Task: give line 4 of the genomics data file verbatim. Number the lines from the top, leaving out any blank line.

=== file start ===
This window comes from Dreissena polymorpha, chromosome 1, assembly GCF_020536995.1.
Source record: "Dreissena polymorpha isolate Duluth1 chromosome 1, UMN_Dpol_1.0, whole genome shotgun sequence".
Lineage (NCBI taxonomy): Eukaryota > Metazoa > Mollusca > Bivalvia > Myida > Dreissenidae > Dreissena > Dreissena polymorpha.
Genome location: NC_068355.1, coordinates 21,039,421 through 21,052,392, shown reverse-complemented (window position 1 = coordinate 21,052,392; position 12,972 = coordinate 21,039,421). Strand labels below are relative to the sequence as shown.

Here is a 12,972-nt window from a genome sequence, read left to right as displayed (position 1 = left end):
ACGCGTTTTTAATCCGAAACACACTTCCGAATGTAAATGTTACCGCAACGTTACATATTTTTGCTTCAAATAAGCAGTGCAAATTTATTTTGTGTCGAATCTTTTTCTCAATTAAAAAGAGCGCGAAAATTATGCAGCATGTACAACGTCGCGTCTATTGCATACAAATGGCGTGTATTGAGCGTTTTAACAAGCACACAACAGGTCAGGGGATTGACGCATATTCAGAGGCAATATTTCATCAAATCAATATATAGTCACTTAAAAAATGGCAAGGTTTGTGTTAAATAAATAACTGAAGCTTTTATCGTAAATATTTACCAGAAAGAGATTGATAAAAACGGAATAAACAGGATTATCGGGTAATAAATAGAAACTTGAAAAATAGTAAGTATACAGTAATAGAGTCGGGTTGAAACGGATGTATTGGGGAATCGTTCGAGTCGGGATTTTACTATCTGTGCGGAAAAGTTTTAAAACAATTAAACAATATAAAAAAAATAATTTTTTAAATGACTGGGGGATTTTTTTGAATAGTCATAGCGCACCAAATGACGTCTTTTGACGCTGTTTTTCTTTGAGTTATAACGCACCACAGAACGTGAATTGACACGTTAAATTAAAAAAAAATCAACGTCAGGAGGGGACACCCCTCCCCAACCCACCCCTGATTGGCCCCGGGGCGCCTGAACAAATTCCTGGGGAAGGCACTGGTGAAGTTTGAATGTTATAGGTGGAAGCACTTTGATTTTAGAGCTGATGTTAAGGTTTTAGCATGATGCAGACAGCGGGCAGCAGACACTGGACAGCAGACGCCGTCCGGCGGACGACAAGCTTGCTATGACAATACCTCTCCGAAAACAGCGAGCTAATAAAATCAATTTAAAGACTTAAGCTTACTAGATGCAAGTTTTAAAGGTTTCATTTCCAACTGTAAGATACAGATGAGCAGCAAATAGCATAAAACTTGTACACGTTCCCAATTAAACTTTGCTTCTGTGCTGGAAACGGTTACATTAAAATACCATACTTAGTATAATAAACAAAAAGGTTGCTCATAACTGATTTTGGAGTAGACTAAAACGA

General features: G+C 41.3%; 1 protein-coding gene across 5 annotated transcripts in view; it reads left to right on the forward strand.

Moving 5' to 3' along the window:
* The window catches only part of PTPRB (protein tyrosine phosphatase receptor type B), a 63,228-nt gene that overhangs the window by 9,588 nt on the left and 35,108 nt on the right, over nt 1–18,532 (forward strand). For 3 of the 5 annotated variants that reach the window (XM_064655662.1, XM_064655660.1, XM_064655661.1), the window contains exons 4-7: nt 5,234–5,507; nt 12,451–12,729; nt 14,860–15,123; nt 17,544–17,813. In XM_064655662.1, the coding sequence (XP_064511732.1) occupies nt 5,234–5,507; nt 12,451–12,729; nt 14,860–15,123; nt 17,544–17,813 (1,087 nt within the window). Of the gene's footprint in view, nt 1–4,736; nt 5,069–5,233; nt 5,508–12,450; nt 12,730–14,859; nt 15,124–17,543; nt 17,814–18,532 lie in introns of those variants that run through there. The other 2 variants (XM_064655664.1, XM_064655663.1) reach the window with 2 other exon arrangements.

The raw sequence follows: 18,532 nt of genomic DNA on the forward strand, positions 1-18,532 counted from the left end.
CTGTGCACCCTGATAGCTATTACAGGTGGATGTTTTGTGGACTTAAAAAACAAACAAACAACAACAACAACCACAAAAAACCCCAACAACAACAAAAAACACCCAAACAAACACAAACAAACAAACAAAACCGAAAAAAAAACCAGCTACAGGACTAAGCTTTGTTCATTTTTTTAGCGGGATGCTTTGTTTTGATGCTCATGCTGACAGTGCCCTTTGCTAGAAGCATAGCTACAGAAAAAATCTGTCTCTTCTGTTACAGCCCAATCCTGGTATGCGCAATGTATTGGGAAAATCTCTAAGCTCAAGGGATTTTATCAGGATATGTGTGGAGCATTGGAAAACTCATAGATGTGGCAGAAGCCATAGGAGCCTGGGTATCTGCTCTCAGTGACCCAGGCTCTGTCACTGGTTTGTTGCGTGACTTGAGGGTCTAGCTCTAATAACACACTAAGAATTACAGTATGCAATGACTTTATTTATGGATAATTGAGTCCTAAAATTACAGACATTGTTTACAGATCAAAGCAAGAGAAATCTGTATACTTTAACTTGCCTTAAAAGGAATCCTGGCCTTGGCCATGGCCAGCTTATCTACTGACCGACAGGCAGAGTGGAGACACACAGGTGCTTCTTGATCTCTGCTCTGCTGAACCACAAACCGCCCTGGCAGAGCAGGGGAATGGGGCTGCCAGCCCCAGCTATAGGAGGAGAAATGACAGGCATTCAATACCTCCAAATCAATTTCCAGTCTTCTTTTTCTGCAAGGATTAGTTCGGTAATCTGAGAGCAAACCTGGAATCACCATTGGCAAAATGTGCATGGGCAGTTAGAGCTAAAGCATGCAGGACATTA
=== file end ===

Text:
Genome location: NC_068355.1, coordinates 21,039,421 through 21,052,392, shown reverse-complemented (window position 1 = coordinate 21,052,392; position 12,972 = coordinate 21,039,421). Strand labels below are relative to the sequence as shown.